Archbishops apologise for ‘hurtful’ remarks

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Bishop John Gray. Image / Supplied
Bishop John Gray. Image / Supplied

The Anglican Church in Aotearoa, New Zealand and Polynesia has issued an apology for ‘hurtful’ remarks made by a bishop in Christchurch, which offended both Jews and Muslims.

Three Anglican bishops, Archbishop Brown Turei, Archbishop Philip Richardson and Archbishop Winston Halapua have apologised and issued a statement.

“We as leaders do not share or support the views that Bishop John has expressed, and his comments do not represent the Anglican Church’s view on these matters,” they say.

The Bishop of Te Wai Pounamu, Rt Rev John Gray – the South Island’s first Maori bishop – invited representatives from the inter-faith community to the diocese’s annual ministry school.

During the session entitled Hard Talk the bishop told a Jewish speaker that the Holocaust “should have taught you a lesson”.

Bishop Gray also held two Muslim guests personally responsible for the murders inflicted by Islamic State and Al Qaeda, asking what they were doing about it, and questioning why their Muslim faith did not accept the Trinity.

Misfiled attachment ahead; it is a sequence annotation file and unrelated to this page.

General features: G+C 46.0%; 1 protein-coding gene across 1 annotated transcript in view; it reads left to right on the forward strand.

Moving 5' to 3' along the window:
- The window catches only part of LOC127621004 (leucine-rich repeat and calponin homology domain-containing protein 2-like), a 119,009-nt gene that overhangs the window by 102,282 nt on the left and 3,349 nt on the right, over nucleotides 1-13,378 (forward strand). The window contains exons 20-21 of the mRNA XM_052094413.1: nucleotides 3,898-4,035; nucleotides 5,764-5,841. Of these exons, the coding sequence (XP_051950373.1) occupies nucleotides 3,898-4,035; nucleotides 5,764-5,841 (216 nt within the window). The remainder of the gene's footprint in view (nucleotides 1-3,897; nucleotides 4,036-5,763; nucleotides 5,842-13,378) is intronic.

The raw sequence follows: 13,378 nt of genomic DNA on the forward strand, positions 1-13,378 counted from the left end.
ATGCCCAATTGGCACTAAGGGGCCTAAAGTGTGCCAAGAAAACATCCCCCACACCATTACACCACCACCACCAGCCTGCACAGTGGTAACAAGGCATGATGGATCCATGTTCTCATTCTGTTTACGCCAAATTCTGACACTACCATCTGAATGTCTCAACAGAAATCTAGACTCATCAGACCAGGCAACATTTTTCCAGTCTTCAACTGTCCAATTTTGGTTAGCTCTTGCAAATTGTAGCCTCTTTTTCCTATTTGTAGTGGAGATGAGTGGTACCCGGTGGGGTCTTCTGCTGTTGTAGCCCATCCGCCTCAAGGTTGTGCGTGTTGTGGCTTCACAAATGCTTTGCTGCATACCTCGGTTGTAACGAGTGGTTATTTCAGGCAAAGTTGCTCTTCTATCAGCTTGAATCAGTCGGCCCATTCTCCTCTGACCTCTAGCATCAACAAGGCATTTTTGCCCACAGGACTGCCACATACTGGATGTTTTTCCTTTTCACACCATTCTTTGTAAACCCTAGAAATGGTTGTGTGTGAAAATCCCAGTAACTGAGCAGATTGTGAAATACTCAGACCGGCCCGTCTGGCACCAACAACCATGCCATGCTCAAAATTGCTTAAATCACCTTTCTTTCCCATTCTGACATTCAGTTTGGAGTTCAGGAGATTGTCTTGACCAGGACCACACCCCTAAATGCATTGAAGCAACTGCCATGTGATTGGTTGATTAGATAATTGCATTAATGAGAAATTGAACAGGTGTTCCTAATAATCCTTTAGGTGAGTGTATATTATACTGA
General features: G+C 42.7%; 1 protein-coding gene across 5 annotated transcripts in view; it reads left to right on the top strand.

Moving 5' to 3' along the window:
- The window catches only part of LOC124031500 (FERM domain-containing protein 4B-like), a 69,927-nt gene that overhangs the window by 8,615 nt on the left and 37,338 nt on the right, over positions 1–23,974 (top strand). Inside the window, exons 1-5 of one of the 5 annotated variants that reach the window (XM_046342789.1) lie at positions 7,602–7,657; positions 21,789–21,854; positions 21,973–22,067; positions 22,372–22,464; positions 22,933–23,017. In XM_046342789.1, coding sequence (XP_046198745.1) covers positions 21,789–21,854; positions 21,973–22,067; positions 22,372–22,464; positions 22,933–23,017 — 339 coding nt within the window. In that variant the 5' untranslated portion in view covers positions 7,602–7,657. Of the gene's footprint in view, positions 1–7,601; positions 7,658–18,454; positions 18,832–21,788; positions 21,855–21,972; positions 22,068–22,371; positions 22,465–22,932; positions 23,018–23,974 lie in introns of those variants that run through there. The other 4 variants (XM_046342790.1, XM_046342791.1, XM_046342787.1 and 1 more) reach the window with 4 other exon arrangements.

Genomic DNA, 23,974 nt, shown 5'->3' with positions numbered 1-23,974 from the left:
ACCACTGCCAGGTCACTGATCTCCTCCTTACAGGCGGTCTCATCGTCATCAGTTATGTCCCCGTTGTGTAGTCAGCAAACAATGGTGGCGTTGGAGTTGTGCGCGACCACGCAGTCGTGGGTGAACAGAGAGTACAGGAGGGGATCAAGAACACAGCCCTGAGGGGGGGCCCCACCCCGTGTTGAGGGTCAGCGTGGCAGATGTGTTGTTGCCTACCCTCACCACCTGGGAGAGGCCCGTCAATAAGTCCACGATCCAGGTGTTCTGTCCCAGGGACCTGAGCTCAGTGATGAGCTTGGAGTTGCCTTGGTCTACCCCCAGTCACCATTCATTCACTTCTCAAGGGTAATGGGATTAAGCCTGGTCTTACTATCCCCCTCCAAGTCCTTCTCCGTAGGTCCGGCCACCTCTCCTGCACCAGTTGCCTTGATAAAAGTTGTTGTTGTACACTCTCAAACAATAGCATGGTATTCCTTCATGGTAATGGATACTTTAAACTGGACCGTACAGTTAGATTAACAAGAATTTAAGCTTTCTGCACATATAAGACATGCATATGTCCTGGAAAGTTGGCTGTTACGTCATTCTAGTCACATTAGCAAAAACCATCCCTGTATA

The Sunday Star Times quotes representatives of the Jewish and Muslim communities as finding Bishop Gray’s comments offensive, but welcomed the apology.

President of the New Zealand Jewish Council Stephen Goodman says, “It is important for all religions to accept that we have a valid place in society.

“Entering into interfaith discussions should promote tolerance and understanding. This needs to take place in an environment of openness where there is no overtones of inferiority, discrimination, trivialisation or ridicule.”

Anglican Church leaders are currently addressing the matter and Bishop Gray was not available for comment.

Goodman says: “We appreciate the prompt and sincere way the Anglican Church has dealt with this issue and fully accept their apology.”

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